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What’s the biggest danger to high school athletes?

On Behalf of | Apr 26, 2017 | Catastrophic Injuries

Competitive cheerleading has exploded in popularity, with modern high school cheerleaders taking on tasks that combine gymnastics and dance in ways that their pom-pom waving predecessors couldn’t imagine.

Their predecessors probably also couldn’t imagine the sheer number and magnitude of the injuries being suffered by today’s cheerleaders — an issue that’s finally attracting more attention.

While cheerleading itself has seen a 70 percent increase in popularity over the last two decades, emergency room visits by cheerleaders have risen 189 percent in the same period of time. Although the current figures are unknown, records from 2012 indicate that more than 100 cheerleaders a day end up visiting the hospital due to injuries from their sport.

That’s far too many young people risking severe, if not catastrophic, injuries for anyone’s comfort. As a result, the Spirit Rules Committee — the national group that sets the guidelines that competitive cheerleaders use — has made some sweeping changes to the rules in order to reduce the chances of an injury happening.

Many of the changes concern the top person in a cheering pyramid. If that cheerleader falls, she and her teammates are all in danger of serious injury. Depending on how the cheerleader falls, she can end up hitting the ground or hitting a teammate — either way, someone can end up suffering a spinal injury, broken bones, neck injuries and more.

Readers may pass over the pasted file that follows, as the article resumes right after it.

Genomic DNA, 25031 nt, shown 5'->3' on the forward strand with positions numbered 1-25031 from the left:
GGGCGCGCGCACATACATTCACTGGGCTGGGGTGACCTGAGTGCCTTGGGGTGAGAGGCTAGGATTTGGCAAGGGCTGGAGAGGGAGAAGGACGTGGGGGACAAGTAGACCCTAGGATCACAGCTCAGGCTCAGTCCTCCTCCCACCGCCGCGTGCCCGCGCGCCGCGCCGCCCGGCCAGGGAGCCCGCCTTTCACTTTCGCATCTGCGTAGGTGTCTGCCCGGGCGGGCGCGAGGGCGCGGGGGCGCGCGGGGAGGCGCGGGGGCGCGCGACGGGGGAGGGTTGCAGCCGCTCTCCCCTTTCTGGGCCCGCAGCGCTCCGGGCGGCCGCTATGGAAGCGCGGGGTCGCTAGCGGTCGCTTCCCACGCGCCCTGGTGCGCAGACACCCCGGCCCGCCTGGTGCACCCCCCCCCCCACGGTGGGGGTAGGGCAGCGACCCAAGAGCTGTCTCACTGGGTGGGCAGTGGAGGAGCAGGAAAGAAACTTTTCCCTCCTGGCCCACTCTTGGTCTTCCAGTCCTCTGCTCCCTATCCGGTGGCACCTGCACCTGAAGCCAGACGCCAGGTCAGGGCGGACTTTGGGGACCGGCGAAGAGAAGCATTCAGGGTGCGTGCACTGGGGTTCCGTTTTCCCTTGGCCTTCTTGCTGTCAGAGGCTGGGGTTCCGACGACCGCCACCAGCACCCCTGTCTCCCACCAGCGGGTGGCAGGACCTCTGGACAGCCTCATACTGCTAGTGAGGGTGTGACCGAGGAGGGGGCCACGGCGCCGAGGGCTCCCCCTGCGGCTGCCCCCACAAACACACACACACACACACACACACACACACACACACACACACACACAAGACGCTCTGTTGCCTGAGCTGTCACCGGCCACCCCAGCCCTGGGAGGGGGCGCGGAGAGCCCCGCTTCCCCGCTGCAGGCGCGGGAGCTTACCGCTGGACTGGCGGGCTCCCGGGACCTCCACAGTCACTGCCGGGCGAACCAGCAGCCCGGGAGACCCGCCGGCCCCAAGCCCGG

Other rules are aimed at reducing the risk from props — cheerleaders will be banned from holding a prop while tumbling unless they’re on the playing surface.

Just the same, competitive cheerleaders may still feel the pressure to find new and impressive stunts that will stun their audiences — and coaches may have winning in mind more than they do safety.

If your child suffered catastrophic injuries to her brain, neck, spine or bones in a cheerleading accident, it’s important to discuss the possibility of a lawsuit with an attorney. If the coach negligently allowed a stunt that was clearly too difficult or dangerous, the school may be held responsible — and your child may need the compensation in order to have a more secure future.

Source:, “US Group aims to decrease cheerleading injuries,” Post Staff Report, April 24, 2017